Another reason to visit Gatorland is to see the new Panther Springs exhibit. These animals are very impressive – I didn’t realize how large they are. These two are a brother and sister pair that were raised in captivity and so can’t be released back to the wild. The Florida Panther population is estimated at only 100 – 160 in south-west Florida. Well worth seeing.
You can read other Central Florida Photo Ops blog posts about Gatorland from this link. And this set on Flickr has many other photos I’ve made there
Thanks for stopping by and reading my blog. Now – go make some photos!
Lynn and I drove over to Viera Wetlands yesterday morning in her Prius. This was our first photo outing with the vehicle and it is outstanding for this purpose. There’s plenty of room. It’s very fuel-efficient when driving in the slow speed mode you use through an area like the wetlands. And, it’s quiet. Cars normally serve as a very good blind for bird photography, but when your vehicle is this quiet, you can get even closer to the subjects without scaring them.
This first image was one of the scenes that we saw. We’d been there for a while and were just turning a corner out in the middle of the wetlands when we both commented about the light on the left side of the car. The sun through the clouds was changing rapidly and I wasn’t set up for landscapes. I ended up asking Lynn to back up and then scrambling to switch to my wide-angle lens. I made the photo using this two image composite technique I described here. I think it came out pretty well for a hand-held, scramble photo.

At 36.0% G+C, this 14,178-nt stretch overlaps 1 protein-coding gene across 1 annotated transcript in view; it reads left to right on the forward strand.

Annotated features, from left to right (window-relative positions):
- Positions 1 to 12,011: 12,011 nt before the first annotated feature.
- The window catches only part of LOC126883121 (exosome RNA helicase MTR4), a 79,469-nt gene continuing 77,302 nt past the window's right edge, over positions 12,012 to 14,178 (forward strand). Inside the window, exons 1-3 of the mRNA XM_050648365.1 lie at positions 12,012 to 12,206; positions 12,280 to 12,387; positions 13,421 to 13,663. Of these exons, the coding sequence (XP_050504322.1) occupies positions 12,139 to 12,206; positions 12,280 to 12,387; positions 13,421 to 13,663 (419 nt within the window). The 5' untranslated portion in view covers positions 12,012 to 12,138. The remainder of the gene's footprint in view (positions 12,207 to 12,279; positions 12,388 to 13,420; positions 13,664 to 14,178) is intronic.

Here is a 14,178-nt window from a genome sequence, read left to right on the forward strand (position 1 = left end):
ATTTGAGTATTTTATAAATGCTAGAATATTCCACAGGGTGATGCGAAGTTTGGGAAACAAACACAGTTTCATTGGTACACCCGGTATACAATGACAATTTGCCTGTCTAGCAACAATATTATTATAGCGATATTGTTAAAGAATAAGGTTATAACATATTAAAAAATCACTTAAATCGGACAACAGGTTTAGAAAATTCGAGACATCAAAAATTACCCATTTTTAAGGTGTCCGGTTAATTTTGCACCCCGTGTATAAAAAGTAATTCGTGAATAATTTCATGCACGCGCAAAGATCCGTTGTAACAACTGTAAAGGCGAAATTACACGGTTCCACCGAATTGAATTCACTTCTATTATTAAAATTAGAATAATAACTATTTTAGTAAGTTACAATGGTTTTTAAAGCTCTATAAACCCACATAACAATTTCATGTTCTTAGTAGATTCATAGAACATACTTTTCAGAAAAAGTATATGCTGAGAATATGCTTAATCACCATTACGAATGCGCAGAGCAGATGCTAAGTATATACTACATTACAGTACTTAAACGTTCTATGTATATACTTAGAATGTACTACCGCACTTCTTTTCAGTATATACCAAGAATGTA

Swamp grass, flowers, water, and sky
There is lot less activity at the wetlands than there was a month or two ago, but we still saw a good variety of birds. I’ve included a couple below and you can see more in my Viera Wetlands set on Flickr.
Anhinga drying wings: The bird was only a few feet from the car.I had to stitch together a two image panorama, in Photoshop.
Female Blue Wing Teal: This bird let us approach very closely.
Although it was very tempting to sleep in this morning, I was up early and made it over to Viera Wetlands in time to witness another one of nature’s shows. The clouds cooperated and did their part, the sun and calm water pitched in, a couple of coots made just the right ripples, and all I had to do was snap the shutter.
Sunrise at Viera Wetlands
Once the sun was up, we parked the cars and walked for a while, thinking that the slow deliberate approach would yield better photos than the quick drive method. It didn’t – we failed to find much of interest on foot. The light wasn’t very good either – due to the clouds that made the sunrise so nice. We ended up getting back in the cars and using them to find things of interest. And after a while, the clouds cleared and we had better light for bird photography.
Last week we saw several Snipes, but couldn’t get good photos since they took off and flew fast and erratic as soon as we got close. This week our luck was better (or this bird was a bit tired). He stayed still for us to make his portrait.
Wilson’s (Common) Snipe
We saw the usual Heron and Egret suspects, along with Anhingas, Hawks, Black Crowned Night Herons, American Bitterns, Savannah Sparrows, Northern Shovelers, and Sandhill Cranes. I was able to photograph two new (for me) species – Ring Neck Ducks, and Lesser Scaups.